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World Day of Social Justice: Expanding democratic rights in Puerto Rico

Portrait of Girton College Postgraduate student Sebastian Delgado Suarez (MPhil 2023), positioned in front of a background of large leaf foliage

On World Day of Social Justice, Sebastián Delgado Suárez (MPhil 2023) shares his motivation for studying history to help understand and promote representative democracy in Puerto Rico.

Puerto Rico has been a U.S. Territory since 1898, administered by the federal government.  Since then, it has lacked meaningful representation in Congress and voting rights in federal elections.  Still, it has staked out greater self-governing abilities, with the high-water mark being the 1952 constitution-making process. 

Scholars have now dismissed this process as a mere fig leaf—meant to divest the U.S. of an imperial reputation as it prepared to tackle the Soviet Union.  These scholars have also approached the process from a 30,000-foot view and overlooked on-the-ground debates during the constitution-making process. 

My dissertation aims to reconstruct these debates. By approaching these debates as matters of political and legal history, I want to assess how the Puerto Rican people and the federal government perceived the process: Was it a fig leaf?  Was it an extraordinary step in self-governance?  Or was it neither? 

My dissertation’s aims go beyond these abstract considerations: Now that the federal government has a financial oversight board managing Puerto Rico’s finances and considering a U.S. Supreme Court decision stating that Puerto Rico derives its sovereignty from the federal government, the island’s government searches for ways to remain autonomous in the absence of statehood or independence.  I hope my research can help clarify what the island—and the federal government—can do under the commonwealth (or is Spanish, Estado Libre Asociado) arrangement.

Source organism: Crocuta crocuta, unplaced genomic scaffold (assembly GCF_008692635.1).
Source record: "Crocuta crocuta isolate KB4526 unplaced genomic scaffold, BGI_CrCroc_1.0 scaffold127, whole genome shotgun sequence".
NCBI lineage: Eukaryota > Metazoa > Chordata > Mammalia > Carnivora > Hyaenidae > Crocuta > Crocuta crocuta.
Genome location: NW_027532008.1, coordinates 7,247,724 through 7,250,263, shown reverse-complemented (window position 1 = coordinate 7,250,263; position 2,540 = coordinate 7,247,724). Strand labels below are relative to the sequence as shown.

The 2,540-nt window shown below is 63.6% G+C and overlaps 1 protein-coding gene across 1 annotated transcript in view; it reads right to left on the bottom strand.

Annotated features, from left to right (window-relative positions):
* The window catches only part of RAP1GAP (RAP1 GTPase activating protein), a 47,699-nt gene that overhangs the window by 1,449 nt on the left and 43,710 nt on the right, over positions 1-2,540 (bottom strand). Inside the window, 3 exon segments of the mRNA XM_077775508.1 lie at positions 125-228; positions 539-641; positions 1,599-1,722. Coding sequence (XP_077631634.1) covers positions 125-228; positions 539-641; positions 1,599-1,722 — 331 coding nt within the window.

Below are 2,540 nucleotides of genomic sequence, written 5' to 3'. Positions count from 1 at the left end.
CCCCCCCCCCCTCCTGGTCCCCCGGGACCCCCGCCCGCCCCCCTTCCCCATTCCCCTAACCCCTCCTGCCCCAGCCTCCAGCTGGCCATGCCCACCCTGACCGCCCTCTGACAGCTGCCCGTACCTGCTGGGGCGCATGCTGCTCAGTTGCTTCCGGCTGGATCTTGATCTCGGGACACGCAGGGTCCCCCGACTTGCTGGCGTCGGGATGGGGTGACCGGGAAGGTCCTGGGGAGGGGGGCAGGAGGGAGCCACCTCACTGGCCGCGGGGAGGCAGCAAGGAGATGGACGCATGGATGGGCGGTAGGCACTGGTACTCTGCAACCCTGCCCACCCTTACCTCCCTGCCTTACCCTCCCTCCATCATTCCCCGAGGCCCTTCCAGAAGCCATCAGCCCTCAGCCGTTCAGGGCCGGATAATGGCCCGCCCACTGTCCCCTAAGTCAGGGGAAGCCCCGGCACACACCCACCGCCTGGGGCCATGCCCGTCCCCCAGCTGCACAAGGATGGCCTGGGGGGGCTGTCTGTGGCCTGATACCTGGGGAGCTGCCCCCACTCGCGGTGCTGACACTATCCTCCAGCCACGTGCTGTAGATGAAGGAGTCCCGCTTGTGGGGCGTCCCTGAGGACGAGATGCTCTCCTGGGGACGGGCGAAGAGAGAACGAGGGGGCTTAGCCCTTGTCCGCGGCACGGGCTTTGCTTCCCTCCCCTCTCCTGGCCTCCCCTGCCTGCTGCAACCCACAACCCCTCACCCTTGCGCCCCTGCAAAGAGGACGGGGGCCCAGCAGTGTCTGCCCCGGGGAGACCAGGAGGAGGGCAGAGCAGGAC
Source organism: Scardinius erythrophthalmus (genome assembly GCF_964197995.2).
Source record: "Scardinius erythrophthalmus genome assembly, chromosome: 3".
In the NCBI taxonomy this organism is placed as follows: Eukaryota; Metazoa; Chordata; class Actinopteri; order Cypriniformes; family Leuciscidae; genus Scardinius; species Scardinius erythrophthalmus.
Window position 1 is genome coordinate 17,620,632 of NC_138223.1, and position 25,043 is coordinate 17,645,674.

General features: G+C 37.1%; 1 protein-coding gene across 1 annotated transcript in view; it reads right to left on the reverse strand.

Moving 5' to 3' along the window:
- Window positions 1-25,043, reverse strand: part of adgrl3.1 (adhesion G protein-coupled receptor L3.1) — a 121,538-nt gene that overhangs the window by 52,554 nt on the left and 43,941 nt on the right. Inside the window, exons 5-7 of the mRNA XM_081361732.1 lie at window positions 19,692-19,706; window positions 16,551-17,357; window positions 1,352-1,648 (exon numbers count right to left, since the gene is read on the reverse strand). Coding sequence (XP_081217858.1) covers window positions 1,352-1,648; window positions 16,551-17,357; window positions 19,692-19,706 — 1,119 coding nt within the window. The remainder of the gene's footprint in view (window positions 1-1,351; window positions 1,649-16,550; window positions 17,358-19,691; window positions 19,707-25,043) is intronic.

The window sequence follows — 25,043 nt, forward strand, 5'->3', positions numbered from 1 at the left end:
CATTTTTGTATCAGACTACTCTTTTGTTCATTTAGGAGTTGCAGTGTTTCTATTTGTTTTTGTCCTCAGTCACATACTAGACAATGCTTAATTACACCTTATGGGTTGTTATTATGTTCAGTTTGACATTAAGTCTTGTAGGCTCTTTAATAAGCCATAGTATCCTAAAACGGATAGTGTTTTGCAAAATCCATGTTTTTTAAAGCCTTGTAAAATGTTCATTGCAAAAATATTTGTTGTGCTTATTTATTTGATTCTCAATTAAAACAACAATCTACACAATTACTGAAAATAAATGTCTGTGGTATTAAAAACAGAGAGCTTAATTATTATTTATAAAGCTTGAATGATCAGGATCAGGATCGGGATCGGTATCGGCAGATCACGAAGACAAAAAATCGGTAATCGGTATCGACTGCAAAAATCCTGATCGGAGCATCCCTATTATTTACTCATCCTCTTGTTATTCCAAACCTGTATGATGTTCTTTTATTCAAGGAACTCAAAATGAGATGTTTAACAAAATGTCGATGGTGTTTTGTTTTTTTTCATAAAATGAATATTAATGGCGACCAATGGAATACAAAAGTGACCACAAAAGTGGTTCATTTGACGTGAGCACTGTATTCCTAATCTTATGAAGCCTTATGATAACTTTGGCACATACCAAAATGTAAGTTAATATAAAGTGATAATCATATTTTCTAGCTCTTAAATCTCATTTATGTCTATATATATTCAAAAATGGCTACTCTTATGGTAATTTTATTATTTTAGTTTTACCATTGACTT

For me, this project goes beyond academic curiosity. I am from Puerto Rico. This issue consumed hours of kitchen-table conversations growing up at my grandparents’ house, but I had limited experience of studying the fundamental topic representative government. 

My grandparents’ move to Florida and a course on constitutional law renewed my curiosity on the subject and made me question why millions of U.S. citizens and nationals lacked certain rights. I turned that scholarly curiosity into action. My passions were rekindled and better informed by my academic pursuits: the personal became academic, and both were informed by the comprehensive understanding I gained from my studies and professional activities. 

This led me to work with an organisation called Equally American (now called Right to Democracy), that dedicates itself to achieving parity in voting rights and federal representation for the over 3 million U.S. citizens and nationals throughout U.S. Territories. Working here was transformational in two ways: 1) it supplemented my research on Puerto Rico’s political and legal issues; 2) it reconnected me with my island and its people. Above all, working with this organization made me feel that I came closer to achieving my grandfather’s vision for Puerto Ricans: to be an equal part of the American polity, with a voice and a vote. 

Yet research on the constitution-making process has led me beyond Puerto Rico.  Puerto Rico’s arrangement, for example, is like that between Kurdistan and Iraq. This similarity has led me to work with the Kurdistan Chronicle, where I commission and edit pieces about Kurdish autonomy and self-determination.  By the end of the dissertation, I hope to apply the lessons learned about Puerto Rico’s constitution-making process to the Kurdish-Iraqi context.  Through this, my aim is for both Kurdistan and Puerto Rico to maximise their current arrangements and work within the set frameworks to achieve the fullest version of self-government. 

After my time at Cambridge, I want to attend law school in the U.S. so that I can better represent Puerto Ricans and produce scholarship informed by a legal education.  In the end, I wish to use the law as a mechanism for positive change, one that will improve the relationship between the U.S., Puerto Rico and other U.S. territories. 

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